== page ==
Earlier this year, the Craft Brew Alliance (CBA) with Widmer Brothers Brewing released Omission Lager and Omission Pale Ale. These were two gluten-free beers brewed—somehow, someway—with barley as their base. It seemed impossible. Most other gluten-free beers rely on gluten-free grains like sorghum, which get close (but not quite) to regular beer.
The secret to this gluten-free beer is surprising. According to a recent press release, it's an enzyme that's actually been used in the brewing industry for years to reduce chill-haze, the undesired cloudiness in some beers from suspended proteins. This enzyme works as a clarifying agent to break down those proteins, and apparently, it breaks down gluten right alongside.
Combine that with an already low-gluten barley and with keeping equipment completely sanitized, Widmer Brothers is able to produce a beer that meets the gluten-free standards of less than 20 ppm. They also sell exclusively in bottles, never in kegs for restaurants to put on tap, to reduce any risk of cross-contamination.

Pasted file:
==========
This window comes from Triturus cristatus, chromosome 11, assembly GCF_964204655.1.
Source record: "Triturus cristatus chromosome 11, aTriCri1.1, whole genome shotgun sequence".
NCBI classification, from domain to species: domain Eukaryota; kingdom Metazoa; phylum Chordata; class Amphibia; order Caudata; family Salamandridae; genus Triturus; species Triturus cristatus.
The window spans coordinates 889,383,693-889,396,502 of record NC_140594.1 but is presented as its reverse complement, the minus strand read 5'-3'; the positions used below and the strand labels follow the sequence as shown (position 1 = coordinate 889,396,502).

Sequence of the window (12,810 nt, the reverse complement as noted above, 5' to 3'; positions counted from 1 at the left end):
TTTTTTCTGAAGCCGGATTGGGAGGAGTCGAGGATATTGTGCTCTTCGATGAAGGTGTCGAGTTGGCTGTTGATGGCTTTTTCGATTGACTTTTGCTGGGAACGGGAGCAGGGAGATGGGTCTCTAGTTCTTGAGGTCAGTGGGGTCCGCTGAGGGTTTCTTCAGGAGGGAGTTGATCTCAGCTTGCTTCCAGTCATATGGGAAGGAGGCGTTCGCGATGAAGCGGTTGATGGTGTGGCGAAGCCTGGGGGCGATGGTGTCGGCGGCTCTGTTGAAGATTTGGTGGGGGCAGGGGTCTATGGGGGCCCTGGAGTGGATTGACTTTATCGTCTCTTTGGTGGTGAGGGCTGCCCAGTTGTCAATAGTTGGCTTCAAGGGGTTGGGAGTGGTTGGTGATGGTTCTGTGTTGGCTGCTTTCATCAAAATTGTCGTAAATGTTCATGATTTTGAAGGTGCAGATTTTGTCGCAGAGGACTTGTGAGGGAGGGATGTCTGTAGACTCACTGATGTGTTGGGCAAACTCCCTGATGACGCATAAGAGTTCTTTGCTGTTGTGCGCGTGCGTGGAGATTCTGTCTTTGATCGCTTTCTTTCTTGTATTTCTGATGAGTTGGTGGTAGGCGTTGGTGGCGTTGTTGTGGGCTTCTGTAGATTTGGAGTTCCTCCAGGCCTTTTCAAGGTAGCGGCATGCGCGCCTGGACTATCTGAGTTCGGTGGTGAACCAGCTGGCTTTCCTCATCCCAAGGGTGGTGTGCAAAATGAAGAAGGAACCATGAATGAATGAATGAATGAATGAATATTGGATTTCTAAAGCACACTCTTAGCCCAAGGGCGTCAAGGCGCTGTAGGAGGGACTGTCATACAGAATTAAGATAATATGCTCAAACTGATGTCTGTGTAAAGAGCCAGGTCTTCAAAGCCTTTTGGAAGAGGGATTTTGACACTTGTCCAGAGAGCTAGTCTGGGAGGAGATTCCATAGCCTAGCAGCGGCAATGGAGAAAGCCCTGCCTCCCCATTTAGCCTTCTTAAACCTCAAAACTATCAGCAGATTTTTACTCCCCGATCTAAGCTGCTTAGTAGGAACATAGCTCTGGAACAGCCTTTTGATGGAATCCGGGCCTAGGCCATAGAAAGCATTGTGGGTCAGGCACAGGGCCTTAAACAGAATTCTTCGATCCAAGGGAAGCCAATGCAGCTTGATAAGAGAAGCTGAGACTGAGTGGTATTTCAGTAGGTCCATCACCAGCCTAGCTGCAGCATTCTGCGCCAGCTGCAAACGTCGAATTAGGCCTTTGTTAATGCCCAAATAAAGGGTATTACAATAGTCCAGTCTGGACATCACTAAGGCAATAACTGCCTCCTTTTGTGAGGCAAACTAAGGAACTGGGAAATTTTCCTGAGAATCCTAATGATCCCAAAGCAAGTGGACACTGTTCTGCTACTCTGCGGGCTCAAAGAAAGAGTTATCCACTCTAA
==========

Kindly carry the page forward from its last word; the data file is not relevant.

Pretty nifty, right? Here's the bad news, though: the beer is currently only available in Oregon. You can drop them a note on their website to let them know you'd like the beer in your state.
• The Process by Which Omission Beer Becomes Gluten Free, press-release via BeerPulse
• Omission Beer: Drinking is Believing
Have any of you tried this beer yet? Do you think it shows promise for gluten-free beers?
(Image: Omission Beer)